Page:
He also told me about his blog and I checked it out where he describes this all and he basically states in it that he is fully aware that this will make it “slightly” hard for the kid to speak english later but that the experience is worth it. He even has limited the kids intake of media very severely so far to avoid shows with a lot of speaking/words.

The kid is fairly isolated and generally acts a bit socially “off”, if I can say that without being mean. Not like misbehaving but he clearly has small issues interacting with kids his age who all talk a lot already.

I’ve brought it up casually with my bosses but they basically love this dude and what he is doing and don’t see a problem with it. I feel terrible but I feel like I should report this? Is this child abuse? This guy basically is mispurposely not teaching his kid to how to interact with other people for the level of “it’s just a social experiment bro”, it’s nuts to me.

If I’m wrong and this isn’t dangerous I apologize. It feels awful to me though. I like my job otherwise but if I had to lose it for this i could find another one, have some savings, i feel too bad for this kid.

That is eerily similar to the scenario I imagined a couple of years ago in a post called “The morality of not teaching your child English”. I started by asking whether it would be wrong to raise your child to speak only Welsh. No, I answered. “Welsh has over half a million speakers and a magnificent corpus of poetry, literature and song. Speaking Welsh alone does not remotely count as linguistic imprisonment”. Then I asked the question again for languages with smaller and smaller numbers of speakers. 50,000? 5,000? 500? That last figure is about the number of Cornish speakers. I wrote:

Very recently the Cornish language has been revived. 557 speakers claim it as their main language, 20 young children are native speakers. Let me stress that in real life all of these children are being brought up to be bilingual in Cornish and English. But when you get down to a group of that size and imagine its children being brought up monolingually, the mental walls do begin to close in.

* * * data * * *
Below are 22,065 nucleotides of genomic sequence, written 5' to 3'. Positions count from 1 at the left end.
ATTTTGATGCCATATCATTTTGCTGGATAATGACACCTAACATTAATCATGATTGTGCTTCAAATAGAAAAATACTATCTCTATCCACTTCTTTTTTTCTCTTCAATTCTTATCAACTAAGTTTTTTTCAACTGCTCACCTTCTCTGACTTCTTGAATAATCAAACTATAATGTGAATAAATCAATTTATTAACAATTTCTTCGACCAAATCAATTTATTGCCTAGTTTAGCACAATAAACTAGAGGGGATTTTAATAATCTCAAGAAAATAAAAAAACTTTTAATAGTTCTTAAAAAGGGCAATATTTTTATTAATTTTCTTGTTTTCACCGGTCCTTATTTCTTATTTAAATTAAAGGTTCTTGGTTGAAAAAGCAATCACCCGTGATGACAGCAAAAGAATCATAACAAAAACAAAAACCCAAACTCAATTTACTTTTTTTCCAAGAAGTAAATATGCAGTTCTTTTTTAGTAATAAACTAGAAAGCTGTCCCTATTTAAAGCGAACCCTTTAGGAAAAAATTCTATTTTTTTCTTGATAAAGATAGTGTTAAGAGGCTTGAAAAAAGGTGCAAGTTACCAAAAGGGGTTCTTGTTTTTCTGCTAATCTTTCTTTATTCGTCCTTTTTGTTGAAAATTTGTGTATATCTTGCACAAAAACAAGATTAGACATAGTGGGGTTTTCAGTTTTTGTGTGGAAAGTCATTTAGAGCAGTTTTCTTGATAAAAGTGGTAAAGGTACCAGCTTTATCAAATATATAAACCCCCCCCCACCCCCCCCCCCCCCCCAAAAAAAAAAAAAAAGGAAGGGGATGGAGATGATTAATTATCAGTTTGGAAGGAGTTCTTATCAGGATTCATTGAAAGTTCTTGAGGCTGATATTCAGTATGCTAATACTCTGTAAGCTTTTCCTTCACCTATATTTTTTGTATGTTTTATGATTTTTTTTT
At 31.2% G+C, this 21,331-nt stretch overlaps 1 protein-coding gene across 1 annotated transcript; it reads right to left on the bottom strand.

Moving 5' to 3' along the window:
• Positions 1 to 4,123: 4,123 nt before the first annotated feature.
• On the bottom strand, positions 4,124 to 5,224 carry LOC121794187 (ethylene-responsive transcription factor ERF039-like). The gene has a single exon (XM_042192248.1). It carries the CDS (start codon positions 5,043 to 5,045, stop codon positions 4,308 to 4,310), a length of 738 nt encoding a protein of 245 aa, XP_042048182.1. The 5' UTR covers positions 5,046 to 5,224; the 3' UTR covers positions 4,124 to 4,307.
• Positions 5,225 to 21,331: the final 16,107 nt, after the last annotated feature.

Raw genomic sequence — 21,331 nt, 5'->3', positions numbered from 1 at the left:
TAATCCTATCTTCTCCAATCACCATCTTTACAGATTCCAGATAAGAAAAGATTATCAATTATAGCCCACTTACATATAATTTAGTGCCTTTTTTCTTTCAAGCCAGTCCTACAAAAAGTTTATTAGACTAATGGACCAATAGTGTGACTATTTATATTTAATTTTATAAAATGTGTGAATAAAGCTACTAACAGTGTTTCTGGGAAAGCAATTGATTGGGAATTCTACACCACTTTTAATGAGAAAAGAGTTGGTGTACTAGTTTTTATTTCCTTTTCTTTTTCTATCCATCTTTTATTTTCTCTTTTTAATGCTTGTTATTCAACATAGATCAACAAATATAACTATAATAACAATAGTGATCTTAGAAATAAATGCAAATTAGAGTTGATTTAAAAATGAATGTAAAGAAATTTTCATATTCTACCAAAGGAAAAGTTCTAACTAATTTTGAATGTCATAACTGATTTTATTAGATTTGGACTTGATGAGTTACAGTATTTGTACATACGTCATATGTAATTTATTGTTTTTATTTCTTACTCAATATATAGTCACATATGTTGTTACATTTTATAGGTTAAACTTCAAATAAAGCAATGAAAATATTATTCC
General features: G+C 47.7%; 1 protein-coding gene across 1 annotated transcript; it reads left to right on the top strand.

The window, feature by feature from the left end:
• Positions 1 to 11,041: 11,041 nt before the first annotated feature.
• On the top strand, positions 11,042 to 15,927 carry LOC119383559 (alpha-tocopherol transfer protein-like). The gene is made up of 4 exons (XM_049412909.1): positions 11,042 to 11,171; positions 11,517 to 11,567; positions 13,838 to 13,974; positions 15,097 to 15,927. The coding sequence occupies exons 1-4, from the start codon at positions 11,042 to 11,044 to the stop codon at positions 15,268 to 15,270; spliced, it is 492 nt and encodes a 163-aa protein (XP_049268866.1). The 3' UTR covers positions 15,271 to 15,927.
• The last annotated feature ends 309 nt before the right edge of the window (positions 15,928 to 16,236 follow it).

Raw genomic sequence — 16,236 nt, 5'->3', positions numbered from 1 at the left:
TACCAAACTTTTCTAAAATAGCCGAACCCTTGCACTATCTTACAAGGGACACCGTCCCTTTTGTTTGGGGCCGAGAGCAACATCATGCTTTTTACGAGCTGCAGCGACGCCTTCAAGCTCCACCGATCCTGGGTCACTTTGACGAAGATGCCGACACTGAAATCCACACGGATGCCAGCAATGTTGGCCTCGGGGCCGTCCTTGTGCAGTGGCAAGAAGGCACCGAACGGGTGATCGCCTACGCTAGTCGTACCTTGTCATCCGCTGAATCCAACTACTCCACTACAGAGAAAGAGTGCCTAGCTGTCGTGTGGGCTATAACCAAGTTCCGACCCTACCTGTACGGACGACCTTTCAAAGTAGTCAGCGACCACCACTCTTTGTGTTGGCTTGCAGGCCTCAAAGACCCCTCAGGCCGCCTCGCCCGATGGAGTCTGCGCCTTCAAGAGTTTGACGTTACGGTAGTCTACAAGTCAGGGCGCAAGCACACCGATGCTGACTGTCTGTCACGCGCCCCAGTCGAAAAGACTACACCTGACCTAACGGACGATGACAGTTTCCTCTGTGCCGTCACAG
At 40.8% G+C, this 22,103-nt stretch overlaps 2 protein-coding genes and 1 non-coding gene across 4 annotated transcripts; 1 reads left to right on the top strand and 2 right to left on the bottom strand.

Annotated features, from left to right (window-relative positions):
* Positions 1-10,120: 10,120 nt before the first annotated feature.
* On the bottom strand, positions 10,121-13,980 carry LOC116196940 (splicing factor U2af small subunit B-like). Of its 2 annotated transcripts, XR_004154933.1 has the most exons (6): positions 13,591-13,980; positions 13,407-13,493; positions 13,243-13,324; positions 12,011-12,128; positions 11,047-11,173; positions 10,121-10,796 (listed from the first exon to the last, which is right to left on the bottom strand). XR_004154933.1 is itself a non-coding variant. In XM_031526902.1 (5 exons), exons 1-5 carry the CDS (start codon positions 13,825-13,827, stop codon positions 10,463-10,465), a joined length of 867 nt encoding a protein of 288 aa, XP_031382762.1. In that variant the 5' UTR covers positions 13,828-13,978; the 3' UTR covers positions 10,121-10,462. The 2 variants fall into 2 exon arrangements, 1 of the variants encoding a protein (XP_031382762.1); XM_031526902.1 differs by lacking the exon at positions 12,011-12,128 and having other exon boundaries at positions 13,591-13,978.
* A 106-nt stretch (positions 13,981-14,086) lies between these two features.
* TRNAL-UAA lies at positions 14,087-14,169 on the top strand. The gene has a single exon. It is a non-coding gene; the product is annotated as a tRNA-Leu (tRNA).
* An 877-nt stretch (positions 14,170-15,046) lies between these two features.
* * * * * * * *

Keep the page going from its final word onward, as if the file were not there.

How small would the village be before it became a prison?

The specific example of Klingon was brought up in comments by William H Stoddard. He cited the fairly well-known case (also mentioned by “HelpfulButterscotch2”) of another child who was taught Klingon from babyhood by his father back in the 1990s, but – and this is a crucial distinction – that child’s mother spoke to him in English. As I said,

…when the child began to notice that the people he met outside didn’t speak this language he began to stop talking in it (a common way for attempts to raise bilingual children to break down, as I’m sure you know), and the father did not persist and risk damaging his relationship with the child. It was getting to be a pain for the father too, as Klingon doesn’t have equivalents for a lot of the everyday English words that the boy was meeting as his world expanded. Given that the child also learned English, the only ethical issue, and a much smaller one, was whether one should make one’s child mildly famous as an experiment.

At the time I had reservations about naming the child, but without need. The story of how d’Armond Speers tried to raise his son to be bilingual in Klingon and English is all over the internet. Stephen Fry interviewed him. The son is grown up now, speaks English normally, and has forgotten his Klingon.

But the child described by “HelpfulButterscotch2” has not been raised to speak a conlang alongside English. He has only been exposed to the artificial language and, if the post is to be believed, has been prevented from learning English. Though to be fair that isolation from English has now ceased, given that he now goes to a normal US preschool.

In principle it should make no difference whether the language the child is being raised in is a conlang or a natural language. Esperanto is a constructed language, but it has had quite a few native speakers, usually the children of parents from different countries who met at Esperanto conferences. Apparently Esperanto was the mother tongue of the financier George Soros. It does not seem to have held him back. However one problem with Klingon that d’Armond Speers mentioned in his interview with Stephen Fry is that, compared to Esperanto which has been going for well over a century and has several million speakers, Klingon is the work of one man and has a limited vocabulary. That point was made even by the conlanging enthusiasts who discussed this story when it was cross-posted to the subreddit dealing with constructed languages, /r/conlangs. The general reaction there was disquiet. The top comment is by “chrevs” and reads,